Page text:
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Title: Postmodern ludergies : theorizing participatory theatre events as folk play
Author: Gowers, Mark T.
Awarding Body: Royal Holloway, University of London
Current Institution: Royal Holloway, University of London
Date of Award: 2013
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This thesis compares contemporary audience participation theatre events to traditional folk play activities. Within American culture, widespread media literacy and theatrical reflexivity are identified as resources for folk play events such as murder mystery weekends, historical reenactments, and the 'Rocky Horror Picture Show'. Theatre-making in a small town provides a model for understanding folk play in general. Folk/Theatre is defined as a reciprocal relationship between the theatre-making potential of a community, and the community-making potential of its theatre. Pre-modern definitions of folklore generally relate community-making to structural properties of myth and ritual, secured by shared beliefs. A post-modern definition is proposed which relates community-making to the post-structural properties of literature (as non-myth), and to the theatrical event (as non-ritual), secured by entertainment (as non-belief). The 'Rocky Horror Picture Show' and the historical reenactment weekend are identified as instances of post-modern folk play. Audience-participation murder mysteries originated among members of a fan-based literary sub-culture in New York City in 1977. These events relate the playability of the mystery game to media literacy, gained either by reading mystery novels, or from viewing film & television adaptations. Literacy is shown to be directly related to perceived folkgroup membership. The interactive murder mystery is then related to the phenomenology of audience reception. A film version is analyzed to illustrate how audience members select viewing positions based on their recognition of the actors' identity. A live version is discussed within the context of the American military USO show, which is compared to traditional Mumming practices. Ethnographic interviews reveal that when actors are recognized as fellow folk members (i.e. fellow Americans), audience members receive them interactively, and the event functions as a 'situational' folk-play activity. The final chapter utilizes Victor Turner's anthropological model to distinguish political liturgies from playful ludergies in post-modernity. Comparing the popular mock ritual event 'Tony and Tina's Wedding' to traditional community-making models, I conclude that the former merely simulates 'real community' through 'staged authenticity'.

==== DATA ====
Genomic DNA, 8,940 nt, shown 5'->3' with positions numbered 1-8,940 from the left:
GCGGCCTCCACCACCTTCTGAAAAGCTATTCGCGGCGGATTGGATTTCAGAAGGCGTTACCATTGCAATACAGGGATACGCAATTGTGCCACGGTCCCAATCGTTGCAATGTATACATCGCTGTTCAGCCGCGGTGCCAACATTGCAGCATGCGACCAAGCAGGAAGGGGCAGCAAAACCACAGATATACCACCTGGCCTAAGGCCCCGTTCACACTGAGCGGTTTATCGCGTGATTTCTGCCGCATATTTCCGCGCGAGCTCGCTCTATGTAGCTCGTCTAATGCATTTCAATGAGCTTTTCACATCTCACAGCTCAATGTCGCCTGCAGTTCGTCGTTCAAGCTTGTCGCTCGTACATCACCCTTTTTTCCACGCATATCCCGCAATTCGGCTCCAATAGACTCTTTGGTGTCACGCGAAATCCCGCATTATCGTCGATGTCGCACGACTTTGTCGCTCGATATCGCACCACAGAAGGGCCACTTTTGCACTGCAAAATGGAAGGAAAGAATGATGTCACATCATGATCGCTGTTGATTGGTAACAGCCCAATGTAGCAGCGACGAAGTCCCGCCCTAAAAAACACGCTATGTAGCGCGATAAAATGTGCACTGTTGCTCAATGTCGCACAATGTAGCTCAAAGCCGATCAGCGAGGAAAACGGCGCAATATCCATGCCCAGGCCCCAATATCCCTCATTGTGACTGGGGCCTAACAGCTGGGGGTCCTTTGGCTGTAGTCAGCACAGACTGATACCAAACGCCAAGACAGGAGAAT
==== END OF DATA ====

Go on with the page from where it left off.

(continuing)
Supervisor: Not available Sponsor: Not available
Qualification Name: Thesis (Ph.D.) Qualification Level: Doctoral
EThOS ID:  DOI: Not available
Keywords: mumming ; murder mystery theatre ; Tony and Tina's Wedding ; efficacy and entertainment ; folk drama ; folk play ; Rocky Horror Picture Show ; Fandom ; emergent community ; folklore ; Jean-Luc Nancy ; Mohonk Murder Mystery ; audience participation ; postmodern ludergy ; community making ; surplus belief ; performative contradiction ; paradox of play ; community theatre